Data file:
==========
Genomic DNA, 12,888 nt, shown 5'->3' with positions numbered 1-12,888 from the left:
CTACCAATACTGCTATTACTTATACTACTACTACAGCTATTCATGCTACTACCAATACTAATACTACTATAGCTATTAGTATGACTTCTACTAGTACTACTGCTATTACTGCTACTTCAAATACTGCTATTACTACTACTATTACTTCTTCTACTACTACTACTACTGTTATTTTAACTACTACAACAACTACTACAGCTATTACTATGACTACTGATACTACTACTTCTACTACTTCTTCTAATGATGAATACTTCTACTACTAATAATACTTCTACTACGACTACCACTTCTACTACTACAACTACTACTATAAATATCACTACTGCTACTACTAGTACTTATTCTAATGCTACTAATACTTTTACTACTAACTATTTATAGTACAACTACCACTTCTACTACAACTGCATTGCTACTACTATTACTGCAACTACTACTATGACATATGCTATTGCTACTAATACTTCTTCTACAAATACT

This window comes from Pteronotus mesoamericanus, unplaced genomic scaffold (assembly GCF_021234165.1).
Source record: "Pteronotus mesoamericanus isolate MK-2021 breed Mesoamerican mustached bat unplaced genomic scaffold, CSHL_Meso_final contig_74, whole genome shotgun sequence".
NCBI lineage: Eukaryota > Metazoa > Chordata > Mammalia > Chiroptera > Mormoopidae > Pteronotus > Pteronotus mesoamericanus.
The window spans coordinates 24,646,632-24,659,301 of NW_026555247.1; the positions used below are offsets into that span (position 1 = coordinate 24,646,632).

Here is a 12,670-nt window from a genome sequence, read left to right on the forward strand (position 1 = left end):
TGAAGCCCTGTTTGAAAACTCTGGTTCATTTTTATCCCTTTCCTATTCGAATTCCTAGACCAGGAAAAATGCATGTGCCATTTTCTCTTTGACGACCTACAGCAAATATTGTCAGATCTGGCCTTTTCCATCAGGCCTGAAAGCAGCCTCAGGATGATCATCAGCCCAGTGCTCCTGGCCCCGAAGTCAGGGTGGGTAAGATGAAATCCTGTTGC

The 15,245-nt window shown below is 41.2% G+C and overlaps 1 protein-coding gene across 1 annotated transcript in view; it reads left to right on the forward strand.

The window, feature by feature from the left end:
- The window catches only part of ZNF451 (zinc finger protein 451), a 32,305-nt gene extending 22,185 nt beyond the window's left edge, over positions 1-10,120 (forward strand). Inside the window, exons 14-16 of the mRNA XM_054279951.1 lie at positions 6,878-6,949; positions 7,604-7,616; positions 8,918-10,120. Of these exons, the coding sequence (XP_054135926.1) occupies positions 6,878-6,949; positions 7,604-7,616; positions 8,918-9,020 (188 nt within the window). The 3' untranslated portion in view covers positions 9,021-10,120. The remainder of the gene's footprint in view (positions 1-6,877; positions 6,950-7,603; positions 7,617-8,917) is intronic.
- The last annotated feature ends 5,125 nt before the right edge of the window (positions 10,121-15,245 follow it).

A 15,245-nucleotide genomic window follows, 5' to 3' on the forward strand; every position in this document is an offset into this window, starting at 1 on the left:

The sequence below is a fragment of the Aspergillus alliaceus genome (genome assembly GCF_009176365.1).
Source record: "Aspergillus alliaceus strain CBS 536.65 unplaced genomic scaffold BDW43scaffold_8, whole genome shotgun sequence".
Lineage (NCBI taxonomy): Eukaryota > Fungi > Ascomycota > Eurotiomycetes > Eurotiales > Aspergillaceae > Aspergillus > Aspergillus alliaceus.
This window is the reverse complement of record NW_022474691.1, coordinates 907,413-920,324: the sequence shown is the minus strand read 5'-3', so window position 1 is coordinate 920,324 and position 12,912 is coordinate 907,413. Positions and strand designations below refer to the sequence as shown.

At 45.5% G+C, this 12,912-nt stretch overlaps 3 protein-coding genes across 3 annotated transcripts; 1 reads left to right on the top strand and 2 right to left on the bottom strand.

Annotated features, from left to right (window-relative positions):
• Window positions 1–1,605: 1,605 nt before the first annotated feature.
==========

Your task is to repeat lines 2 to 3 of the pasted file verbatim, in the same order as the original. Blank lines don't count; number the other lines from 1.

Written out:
CTACCAATACTGCTATTACTTATACTACTACTACAGCTATTCATGCTACTACCAATACTAATACTACTATAGCTATTAGTATGACTTCTACTAGTACTACTGCTATTACTGCTACTTCAAATACTGCTATTACTACTACTATTACTTCTTCTACTACTACTACTACTGTTATTTTAACTACTACAACAACTACTACAGCTATTACTATGACTACTGATACTACTACTTCTACTACTTCTTCTAATGATGAATACTTCTACTACTAATAATACTTCTACTACGACTACCACTTCTACTACTACAACTACTACTATAAATATCACTACTGCTACTACTAGTACTTATTCTAATGCTACTAATACTTTTACTACTAACTATTTATAGTACAACTACCACTTCTACTACAACTGCATTGCTACTACTATTACTGCAACTACTACTATGACATATGCTATTGCTACTAATACTTCTTCTACAAATACT

This window comes from Pteronotus mesoamericanus, unplaced genomic scaffold (assembly GCF_021234165.1).